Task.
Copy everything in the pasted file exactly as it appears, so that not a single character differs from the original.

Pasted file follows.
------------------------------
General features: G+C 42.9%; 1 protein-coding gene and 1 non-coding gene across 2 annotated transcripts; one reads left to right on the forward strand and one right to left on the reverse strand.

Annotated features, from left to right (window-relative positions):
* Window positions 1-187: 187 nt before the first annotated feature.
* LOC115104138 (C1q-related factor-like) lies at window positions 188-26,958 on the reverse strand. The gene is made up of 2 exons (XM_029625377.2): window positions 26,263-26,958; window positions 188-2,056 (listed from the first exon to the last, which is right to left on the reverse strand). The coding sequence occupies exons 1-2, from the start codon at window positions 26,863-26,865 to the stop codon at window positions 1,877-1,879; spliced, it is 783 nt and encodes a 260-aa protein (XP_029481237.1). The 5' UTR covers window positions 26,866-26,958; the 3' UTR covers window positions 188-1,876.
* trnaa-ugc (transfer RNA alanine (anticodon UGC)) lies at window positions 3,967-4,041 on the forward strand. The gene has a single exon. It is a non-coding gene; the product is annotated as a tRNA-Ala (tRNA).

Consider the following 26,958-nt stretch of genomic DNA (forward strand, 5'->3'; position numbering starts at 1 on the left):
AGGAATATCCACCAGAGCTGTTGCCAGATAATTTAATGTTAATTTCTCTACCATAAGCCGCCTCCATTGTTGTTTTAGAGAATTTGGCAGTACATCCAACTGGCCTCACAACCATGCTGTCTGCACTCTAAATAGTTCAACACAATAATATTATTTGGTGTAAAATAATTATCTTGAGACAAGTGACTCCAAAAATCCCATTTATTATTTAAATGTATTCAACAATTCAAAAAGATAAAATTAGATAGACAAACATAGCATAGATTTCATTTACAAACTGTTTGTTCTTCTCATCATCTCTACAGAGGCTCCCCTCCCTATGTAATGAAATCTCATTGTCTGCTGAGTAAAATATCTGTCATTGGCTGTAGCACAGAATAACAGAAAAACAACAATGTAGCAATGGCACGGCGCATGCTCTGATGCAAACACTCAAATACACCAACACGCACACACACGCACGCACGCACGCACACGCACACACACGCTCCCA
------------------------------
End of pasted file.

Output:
General features: G+C 42.9%; 1 protein-coding gene and 1 non-coding gene across 2 annotated transcripts; one reads left to right on the forward strand and one right to left on the reverse strand.

Annotated features, from left to right (window-relative positions):
* Window positions 1-187: 187 nt before the first annotated feature.
* LOC115104138 (C1q-related factor-like) lies at window positions 188-26,958 on the reverse strand. The gene is made up of 2 exons (XM_029625377.2): window positions 26,263-26,958; window positions 188-2,056 (listed from the first exon to the last, which is right to left on the reverse strand). The coding sequence occupies exons 1-2, from the start codon at window positions 26,863-26,865 to the stop codon at window positions 1,877-1,879; spliced, it is 783 nt and encodes a 260-aa protein (XP_029481237.1). The 5' UTR covers window positions 26,866-26,958; the 3' UTR covers window positions 188-1,876.
* trnaa-ugc (transfer RNA alanine (anticodon UGC)) lies at window positions 3,967-4,041 on the forward strand. The gene has a single exon. It is a non-coding gene; the product is annotated as a tRNA-Ala (tRNA).

Consider the following 26,958-nt stretch of genomic DNA (forward strand, 5'->3'; position numbering starts at 1 on the left):
AGGAATATCCACCAGAGCTGTTGCCAGATAATTTAATGTTAATTTCTCTACCATAAGCCGCCTCCATTGTTGTTTTAGAGAATTTGGCAGTACATCCAACTGGCCTCACAACCATGCTGTCTGCACTCTAAATAGTTCAACACAATAATATTATTTGGTGTAAAATAATTATCTTGAGACAAGTGACTCCAAAAATCCCATTTATTATTTAAATGTATTCAACAATTCAAAAAGATAAAATTAGATAGACAAACATAGCATAGATTTCATTTACAAACTGTTTGTTCTTCTCATCATCTCTACAGAGGCTCCCCTCCCTATGTAATGAAATCTCATTGTCTGCTGAGTAAAATATCTGTCATTGGCTGTAGCACAGAATAACAGAAAAACAACAATGTAGCAATGGCACGGCGCATGCTCTGATGCAAACACTCAAATACACCAACACGCACACACACGCACGCACGCACGCACACGCACACACACGCTCCCA